Wade Roush is a contributing editor at Xconomy.

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  • Jen

    Check out more sophisticated wearables like bodymedia for better data. And yes 450 calories for 9000 walking steps is about right. Most of your calories burned is just living, not moving.

    • Brian Voll

      I’m trying to figure out how this makes any sense. I ran for about 10 minutes at a slowish pace, it counted 2326 steps, said I went about 1.5 miles. But, it says I’ve burned 1137 calories.

  • http://www.xconomy.com/san-francisco Wade Roush

    Matthew Diamond, MD, PhD, medical lead at Misfit Wearables, wrote in with the following comment expanding on the way the Shine firmware calculates calories burned. It’s worth quoting in full:

    “Thanks for your recent article on the Misfit Shine and the pros and cons of wearable fitness devices. I’m writing to comment on the experience you had with Shine’s calorie display, when it said you burned an extra 454 calories on a day when you walked an additional 9,236 steps. Indeed it does take more exercise to burn off a calorie than any of us would like — we can consume 500 calories in just a few minutes, but it takes about five miles of walking to burn that off! Here’s the math:

    -According to the nationally standardized Compendium of Physical Activity*, walking at a moderate pace (3mph) burns, on average, about 3.5 calories per kg per hour.
    -Rounding to 9,000 steps would give us about 4.5 miles, which is about 1.5 hours of walking (without knowing your specific height etc, let’s assume each step is about 2.5 feet, making each mile about 2000 steps). And for a typical 80 kg (175 lb) person, walking 9000 steps would burn 3.5 cals/kg/hr x 80kg x 1.5 hrs ==> 420 calories.

    So for the day when you walked an additional ~9,200 steps, Shine’s calorie estimate of an extra ~450 calories makes sense. (Note that in the above back-of-the-envelope calculation we would ideally subtract the basal metabolic rate, since we’re estimating the added calories of walking vs. not walking over the same period of time — this would lower our quick estimate of calories burned for walking 9,000 additional steps. But in the calculations above we also did not include other factors including the energy expenditure of non-step related activity and the thermic effect of digesting food, which Shine also calculates and which combined with the basal rate are unlikely to have changed the numbers much.) I’ve included a reference below to literature that supports Shine’s calculations of physical activity-related energy expenditure:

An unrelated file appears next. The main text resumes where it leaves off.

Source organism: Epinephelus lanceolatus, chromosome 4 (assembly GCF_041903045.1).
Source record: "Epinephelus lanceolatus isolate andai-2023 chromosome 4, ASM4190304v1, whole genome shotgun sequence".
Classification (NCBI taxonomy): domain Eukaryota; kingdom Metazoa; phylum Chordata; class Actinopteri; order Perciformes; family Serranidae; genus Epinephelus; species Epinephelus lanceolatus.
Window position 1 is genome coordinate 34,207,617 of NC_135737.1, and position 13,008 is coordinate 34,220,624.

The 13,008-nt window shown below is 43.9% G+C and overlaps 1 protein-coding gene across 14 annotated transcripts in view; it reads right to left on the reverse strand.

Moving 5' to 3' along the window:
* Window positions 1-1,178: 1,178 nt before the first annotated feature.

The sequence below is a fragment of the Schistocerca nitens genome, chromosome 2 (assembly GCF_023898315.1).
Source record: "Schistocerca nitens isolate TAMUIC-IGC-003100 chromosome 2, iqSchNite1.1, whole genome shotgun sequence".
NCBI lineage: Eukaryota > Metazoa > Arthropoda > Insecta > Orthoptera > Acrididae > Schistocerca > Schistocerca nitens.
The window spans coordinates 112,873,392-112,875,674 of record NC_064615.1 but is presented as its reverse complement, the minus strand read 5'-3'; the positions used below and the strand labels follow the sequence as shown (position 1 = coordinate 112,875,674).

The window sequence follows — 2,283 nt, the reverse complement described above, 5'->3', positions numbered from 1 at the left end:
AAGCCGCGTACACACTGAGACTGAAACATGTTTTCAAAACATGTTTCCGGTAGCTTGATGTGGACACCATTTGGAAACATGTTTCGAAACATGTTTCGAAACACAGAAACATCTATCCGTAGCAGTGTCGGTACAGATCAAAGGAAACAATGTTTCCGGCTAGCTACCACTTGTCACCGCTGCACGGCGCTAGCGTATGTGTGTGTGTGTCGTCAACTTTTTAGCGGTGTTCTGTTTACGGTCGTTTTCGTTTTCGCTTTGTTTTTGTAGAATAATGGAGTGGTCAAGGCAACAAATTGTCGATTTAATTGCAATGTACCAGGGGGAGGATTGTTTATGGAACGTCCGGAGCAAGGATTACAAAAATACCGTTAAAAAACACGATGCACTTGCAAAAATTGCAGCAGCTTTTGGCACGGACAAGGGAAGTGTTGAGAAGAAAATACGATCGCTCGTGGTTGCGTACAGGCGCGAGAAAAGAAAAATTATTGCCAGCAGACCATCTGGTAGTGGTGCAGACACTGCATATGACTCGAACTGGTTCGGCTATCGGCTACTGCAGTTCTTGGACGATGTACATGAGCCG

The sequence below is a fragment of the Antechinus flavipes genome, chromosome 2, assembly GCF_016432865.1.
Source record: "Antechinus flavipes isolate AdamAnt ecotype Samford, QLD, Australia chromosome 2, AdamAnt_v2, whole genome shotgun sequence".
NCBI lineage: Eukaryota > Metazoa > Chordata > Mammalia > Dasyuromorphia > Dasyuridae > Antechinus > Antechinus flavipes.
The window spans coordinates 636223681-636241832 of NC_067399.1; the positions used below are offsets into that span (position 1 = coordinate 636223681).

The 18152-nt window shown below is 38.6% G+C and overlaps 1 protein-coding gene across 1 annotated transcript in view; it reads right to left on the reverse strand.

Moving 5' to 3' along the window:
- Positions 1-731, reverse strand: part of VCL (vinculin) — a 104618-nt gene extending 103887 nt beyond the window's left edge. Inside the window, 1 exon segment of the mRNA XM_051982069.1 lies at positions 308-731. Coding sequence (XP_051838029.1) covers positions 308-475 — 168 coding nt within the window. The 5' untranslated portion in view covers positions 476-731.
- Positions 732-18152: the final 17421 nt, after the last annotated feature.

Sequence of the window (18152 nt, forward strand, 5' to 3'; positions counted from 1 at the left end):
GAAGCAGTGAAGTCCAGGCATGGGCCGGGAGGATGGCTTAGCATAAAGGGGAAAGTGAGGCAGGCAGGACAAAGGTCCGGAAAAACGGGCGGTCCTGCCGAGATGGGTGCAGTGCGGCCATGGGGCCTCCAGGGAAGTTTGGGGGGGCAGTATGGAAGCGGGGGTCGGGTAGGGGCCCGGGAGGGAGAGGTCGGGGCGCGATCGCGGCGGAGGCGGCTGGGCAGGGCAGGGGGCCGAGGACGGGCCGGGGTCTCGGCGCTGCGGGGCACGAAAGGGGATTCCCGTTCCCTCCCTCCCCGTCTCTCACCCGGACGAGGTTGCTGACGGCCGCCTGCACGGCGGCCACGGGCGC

*Ainsworth BE, Haskell WL, Herrmann SD, Meckes N, Bassett Jr DR, Tudor-Locke C, Greer JL, Vezina J, Whitt-Glover MC, Leon AS. 2011 Compendium of Physical Activities: a second update of codes and MET values. Medicine and Science in Sports and Exercise, 2011;43(8):1575-1581.

    The Shine team is continuously refining our algorithms and calculations based on increasing data and research, and we appreciate your feedback and welcome your suggestions.

    Best,
    Matthew”

  • Sceptic

    Thanks for the article, Wade. You state that the thickness is 3.3mm, which is also on the shine website – but it also states it has a CR2032 battery (not CR2013 as you suggested – I couldn’t find such a battery with google). The 32 in CR2032 means 3.2mm thick, so it would be practically impossible to have a thickness of 3.3mm for the whole device. Your photo helpfully shows the key dimensions with US quarters for scale, which allows a quick estimate from measurement, and it looks like it’s about 9mm (almost 1cm!) thick – could you confirm this? Your comment about these devices needing to be small is right, but this seems a little more chunky than advertised…

    • http://www.xconomy.com/san-francisco Wade Roush

      Hey Sceptic. I’m looking into your question about the battery. It was a Misfit employee who told me that the replacement battery is a CR2013, but you’re right that the company says elsewhere that it’s a CR2032. As for the thickness of the device, I’ve now measured it myself and you’re right, it looks like it’s between 8mm and 9mm thick — not chunky exactly but a lot thicker than 3.3mm. I’ll look into the origins of the 3.3mm number, which also came from Misfit.